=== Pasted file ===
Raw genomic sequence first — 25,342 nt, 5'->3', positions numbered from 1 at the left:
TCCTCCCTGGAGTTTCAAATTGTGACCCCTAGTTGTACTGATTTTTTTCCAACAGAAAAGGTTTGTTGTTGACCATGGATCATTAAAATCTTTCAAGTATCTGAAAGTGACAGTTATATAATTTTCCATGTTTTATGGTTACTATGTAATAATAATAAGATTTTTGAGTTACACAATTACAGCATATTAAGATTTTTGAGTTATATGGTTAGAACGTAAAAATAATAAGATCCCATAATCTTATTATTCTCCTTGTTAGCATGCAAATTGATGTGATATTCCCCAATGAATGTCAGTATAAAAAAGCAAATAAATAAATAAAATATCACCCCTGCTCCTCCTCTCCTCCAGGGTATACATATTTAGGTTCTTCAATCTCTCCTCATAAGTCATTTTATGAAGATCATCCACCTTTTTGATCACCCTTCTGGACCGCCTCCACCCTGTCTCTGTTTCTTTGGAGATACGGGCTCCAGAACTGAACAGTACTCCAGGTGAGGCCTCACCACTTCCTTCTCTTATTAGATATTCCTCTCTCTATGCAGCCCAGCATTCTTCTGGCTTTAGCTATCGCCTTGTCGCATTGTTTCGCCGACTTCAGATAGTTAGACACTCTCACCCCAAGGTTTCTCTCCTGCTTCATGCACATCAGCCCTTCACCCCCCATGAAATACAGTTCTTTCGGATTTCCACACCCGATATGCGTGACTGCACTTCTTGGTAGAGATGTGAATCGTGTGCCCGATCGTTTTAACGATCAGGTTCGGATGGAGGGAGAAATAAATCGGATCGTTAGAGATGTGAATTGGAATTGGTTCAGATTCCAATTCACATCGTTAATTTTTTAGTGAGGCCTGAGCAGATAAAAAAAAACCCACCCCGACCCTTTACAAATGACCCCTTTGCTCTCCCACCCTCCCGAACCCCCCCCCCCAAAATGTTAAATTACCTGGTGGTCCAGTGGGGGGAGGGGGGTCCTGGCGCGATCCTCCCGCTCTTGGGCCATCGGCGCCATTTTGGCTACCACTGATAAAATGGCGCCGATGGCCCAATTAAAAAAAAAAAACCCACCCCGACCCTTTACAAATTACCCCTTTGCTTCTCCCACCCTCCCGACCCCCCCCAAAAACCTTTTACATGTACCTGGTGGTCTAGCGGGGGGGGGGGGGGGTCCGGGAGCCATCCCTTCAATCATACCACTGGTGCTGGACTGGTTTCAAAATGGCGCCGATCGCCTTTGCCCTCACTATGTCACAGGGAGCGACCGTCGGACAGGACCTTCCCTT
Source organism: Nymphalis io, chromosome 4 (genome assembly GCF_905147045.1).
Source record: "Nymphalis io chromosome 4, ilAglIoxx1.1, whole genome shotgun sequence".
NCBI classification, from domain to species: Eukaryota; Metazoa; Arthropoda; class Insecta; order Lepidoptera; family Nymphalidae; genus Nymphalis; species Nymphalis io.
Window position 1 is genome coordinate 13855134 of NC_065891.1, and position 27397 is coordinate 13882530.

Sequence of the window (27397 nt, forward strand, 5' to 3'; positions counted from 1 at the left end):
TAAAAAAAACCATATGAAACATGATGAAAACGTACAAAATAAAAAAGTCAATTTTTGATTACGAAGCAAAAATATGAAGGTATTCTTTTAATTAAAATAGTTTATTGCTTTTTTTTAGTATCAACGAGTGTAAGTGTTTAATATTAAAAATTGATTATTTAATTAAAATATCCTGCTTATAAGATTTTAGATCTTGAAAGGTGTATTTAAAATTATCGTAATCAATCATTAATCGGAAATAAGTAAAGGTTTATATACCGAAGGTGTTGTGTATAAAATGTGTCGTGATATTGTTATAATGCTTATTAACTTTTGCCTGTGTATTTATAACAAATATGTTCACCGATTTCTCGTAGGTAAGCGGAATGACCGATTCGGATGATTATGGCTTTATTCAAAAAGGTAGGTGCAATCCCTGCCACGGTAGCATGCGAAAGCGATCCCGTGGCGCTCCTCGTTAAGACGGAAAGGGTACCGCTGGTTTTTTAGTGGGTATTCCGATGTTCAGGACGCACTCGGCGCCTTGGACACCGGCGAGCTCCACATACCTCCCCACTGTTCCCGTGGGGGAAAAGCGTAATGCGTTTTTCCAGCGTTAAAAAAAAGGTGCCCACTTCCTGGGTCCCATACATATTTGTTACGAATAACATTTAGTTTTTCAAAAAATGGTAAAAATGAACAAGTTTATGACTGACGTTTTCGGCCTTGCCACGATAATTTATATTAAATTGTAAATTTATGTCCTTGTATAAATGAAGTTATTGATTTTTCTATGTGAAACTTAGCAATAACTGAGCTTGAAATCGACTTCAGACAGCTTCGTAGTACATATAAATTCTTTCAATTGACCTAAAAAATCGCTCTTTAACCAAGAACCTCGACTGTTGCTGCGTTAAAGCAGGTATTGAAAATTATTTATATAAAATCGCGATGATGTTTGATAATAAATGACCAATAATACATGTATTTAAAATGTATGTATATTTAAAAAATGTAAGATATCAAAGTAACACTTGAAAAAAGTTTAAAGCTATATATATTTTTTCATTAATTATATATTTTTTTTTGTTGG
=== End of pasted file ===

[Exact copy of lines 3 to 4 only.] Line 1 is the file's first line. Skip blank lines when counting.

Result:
Source organism: Nymphalis io, chromosome 4 (genome assembly GCF_905147045.1).
Source record: "Nymphalis io chromosome 4, ilAglIoxx1.1, whole genome shotgun sequence".